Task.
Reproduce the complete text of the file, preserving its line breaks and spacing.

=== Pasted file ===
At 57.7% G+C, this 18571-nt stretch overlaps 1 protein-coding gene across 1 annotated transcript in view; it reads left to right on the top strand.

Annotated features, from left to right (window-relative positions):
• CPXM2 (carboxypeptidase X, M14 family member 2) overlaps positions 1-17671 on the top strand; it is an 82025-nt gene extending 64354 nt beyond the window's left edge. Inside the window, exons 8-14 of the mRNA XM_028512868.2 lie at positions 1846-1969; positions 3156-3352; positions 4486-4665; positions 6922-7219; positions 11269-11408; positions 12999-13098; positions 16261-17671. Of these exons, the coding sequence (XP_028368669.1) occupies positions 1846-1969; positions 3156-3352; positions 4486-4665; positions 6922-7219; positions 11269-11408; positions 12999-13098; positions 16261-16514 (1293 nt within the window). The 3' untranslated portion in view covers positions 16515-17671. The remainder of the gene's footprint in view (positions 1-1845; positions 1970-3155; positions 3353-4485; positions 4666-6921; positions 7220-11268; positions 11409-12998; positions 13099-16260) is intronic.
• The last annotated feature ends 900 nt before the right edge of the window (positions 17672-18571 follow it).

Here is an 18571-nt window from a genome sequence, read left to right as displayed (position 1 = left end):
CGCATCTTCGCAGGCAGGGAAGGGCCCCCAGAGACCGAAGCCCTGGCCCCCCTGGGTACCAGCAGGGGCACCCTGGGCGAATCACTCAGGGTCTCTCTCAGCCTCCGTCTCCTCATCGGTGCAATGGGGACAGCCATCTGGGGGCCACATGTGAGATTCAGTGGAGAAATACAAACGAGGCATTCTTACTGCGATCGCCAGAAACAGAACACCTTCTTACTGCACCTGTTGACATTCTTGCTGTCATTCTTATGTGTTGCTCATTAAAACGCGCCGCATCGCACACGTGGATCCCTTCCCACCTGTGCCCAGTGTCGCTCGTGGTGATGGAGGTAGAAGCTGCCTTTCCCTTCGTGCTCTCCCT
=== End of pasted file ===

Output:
At 57.7% G+C, this 18571-nt stretch overlaps 1 protein-coding gene across 1 annotated transcript in view; it reads left to right on the top strand.

Annotated features, from left to right (window-relative positions):
• CPXM2 (carboxypeptidase X, M14 family member 2) overlaps positions 1-17671 on the top strand; it is an 82025-nt gene extending 64354 nt beyond the window's left edge. Inside the window, exons 8-14 of the mRNA XM_028512868.2 lie at positions 1846-1969; positions 3156-3352; positions 4486-4665; positions 6922-7219; positions 11269-11408; positions 12999-13098; positions 16261-17671. Of these exons, the coding sequence (XP_028368669.1) occupies positions 1846-1969; positions 3156-3352; positions 4486-4665; positions 6922-7219; positions 11269-11408; positions 12999-13098; positions 16261-16514 (1293 nt within the window). The 3' untranslated portion in view covers positions 16515-17671. The remainder of the gene's footprint in view (positions 1-1845; positions 1970-3155; positions 3353-4485; positions 4666-6921; positions 7220-11268; positions 11409-12998; positions 13099-16260) is intronic.
• The last annotated feature ends 900 nt before the right edge of the window (positions 17672-18571 follow it).

Here is an 18571-nt window from a genome sequence, read left to right as displayed (position 1 = left end):
CGCATCTTCGCAGGCAGGGAAGGGCCCCCAGAGACCGAAGCCCTGGCCCCCCTGGGTACCAGCAGGGGCACCCTGGGCGAATCACTCAGGGTCTCTCTCAGCCTCCGTCTCCTCATCGGTGCAATGGGGACAGCCATCTGGGGGCCACATGTGAGATTCAGTGGAGAAATACAAACGAGGCATTCTTACTGCGATCGCCAGAAACAGAACACCTTCTTACTGCACCTGTTGACATTCTTGCTGTCATTCTTATGTGTTGCTCATTAAAACGCGCCGCATCGCACACGTGGATCCCTTCCCACCTGTGCCCAGTGTCGCTCGTGGTGATGGAGGTAGAAGCTGCCTTTCCCTTCGTGCTCTCCCT